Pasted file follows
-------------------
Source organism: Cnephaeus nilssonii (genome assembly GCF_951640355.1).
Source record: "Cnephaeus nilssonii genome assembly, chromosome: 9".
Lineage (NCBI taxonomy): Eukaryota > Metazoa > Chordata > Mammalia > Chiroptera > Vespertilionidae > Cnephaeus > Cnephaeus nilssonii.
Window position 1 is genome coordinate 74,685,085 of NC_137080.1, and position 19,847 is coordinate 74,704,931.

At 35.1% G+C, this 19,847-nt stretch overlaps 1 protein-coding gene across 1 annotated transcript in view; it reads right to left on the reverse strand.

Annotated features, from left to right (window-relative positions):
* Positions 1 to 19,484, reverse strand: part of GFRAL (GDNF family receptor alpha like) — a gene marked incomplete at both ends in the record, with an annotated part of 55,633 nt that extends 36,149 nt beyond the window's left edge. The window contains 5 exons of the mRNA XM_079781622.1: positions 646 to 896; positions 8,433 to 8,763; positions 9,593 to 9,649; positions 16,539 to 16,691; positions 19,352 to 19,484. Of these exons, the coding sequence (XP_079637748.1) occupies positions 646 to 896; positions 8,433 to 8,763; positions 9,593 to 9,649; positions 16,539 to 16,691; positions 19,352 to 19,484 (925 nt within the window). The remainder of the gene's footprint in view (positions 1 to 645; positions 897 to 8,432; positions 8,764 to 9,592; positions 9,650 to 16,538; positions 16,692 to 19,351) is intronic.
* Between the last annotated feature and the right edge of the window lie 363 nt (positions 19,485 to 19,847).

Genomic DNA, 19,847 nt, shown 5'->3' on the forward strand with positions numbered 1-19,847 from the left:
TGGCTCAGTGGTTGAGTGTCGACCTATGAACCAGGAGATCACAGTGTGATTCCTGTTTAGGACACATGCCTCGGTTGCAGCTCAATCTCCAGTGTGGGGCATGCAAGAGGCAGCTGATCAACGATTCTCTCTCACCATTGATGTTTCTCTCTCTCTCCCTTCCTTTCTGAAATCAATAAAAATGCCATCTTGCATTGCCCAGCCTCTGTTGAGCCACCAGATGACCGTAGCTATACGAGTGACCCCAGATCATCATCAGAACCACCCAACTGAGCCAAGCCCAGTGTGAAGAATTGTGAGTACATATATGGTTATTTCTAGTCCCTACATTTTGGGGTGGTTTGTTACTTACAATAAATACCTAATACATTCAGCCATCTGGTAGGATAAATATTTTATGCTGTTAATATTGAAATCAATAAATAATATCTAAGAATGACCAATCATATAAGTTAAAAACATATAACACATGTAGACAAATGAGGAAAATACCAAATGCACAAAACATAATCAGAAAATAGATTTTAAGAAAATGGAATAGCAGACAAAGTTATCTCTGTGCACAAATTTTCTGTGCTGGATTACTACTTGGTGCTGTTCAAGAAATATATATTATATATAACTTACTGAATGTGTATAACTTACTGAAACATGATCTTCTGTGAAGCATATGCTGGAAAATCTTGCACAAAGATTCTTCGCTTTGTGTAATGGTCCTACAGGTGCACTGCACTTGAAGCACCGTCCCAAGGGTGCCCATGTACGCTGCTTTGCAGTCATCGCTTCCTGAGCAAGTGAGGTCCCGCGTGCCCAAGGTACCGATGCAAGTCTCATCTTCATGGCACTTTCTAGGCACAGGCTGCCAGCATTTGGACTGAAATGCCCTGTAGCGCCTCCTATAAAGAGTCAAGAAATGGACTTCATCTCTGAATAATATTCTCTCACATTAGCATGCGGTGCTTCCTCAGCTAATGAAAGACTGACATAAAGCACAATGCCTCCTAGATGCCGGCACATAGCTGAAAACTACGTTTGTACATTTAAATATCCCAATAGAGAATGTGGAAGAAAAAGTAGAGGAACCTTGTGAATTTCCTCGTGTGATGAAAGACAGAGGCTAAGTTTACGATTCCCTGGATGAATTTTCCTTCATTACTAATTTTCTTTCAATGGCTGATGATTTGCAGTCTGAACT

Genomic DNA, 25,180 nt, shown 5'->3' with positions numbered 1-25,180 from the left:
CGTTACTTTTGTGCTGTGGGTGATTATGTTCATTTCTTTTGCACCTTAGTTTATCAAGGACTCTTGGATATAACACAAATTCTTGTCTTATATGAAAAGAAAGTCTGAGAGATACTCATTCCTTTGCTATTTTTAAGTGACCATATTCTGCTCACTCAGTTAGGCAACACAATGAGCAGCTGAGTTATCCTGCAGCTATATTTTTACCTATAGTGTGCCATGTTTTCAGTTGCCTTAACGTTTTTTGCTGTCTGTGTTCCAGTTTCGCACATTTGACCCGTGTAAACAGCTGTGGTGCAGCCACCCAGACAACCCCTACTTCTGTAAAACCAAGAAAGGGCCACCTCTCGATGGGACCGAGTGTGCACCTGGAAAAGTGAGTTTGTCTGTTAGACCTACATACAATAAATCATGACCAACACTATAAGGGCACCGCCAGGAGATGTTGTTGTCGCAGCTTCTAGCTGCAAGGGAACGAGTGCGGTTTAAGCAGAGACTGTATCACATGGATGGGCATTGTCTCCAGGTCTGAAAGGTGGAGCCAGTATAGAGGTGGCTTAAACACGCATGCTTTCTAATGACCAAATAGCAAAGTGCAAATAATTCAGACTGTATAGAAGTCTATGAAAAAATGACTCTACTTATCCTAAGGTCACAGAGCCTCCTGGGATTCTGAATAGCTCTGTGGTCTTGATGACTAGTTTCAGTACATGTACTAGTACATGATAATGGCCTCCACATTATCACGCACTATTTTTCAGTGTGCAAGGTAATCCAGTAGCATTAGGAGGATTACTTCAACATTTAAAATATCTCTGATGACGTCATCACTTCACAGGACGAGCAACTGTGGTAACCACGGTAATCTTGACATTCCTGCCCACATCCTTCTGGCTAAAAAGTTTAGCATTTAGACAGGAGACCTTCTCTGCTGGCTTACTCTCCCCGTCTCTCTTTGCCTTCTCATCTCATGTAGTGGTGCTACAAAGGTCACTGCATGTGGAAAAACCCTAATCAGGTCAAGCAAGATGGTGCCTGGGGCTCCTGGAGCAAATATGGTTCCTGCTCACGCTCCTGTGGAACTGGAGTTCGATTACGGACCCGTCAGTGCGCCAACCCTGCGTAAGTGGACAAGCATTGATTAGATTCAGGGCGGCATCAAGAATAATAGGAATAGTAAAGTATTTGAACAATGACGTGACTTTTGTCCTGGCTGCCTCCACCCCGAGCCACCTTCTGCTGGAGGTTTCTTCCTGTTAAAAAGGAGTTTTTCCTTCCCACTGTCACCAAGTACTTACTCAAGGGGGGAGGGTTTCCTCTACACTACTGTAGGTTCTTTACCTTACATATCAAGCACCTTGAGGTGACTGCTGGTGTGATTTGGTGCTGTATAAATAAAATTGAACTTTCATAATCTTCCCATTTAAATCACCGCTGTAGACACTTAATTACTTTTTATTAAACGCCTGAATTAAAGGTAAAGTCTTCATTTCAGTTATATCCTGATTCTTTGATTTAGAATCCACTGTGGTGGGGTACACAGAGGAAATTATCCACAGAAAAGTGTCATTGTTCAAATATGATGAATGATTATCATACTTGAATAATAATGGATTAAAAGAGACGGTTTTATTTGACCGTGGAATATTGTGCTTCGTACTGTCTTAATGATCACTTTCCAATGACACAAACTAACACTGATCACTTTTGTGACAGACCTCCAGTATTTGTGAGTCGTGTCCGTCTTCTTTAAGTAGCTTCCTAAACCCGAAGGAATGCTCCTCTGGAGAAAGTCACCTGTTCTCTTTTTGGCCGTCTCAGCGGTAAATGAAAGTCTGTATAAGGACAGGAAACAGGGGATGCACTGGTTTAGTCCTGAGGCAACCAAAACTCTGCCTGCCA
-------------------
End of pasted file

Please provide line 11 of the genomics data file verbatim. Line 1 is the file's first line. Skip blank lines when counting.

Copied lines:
Genomic DNA, 25,180 nt, shown 5'->3' with positions numbered 1-25,180 from the left: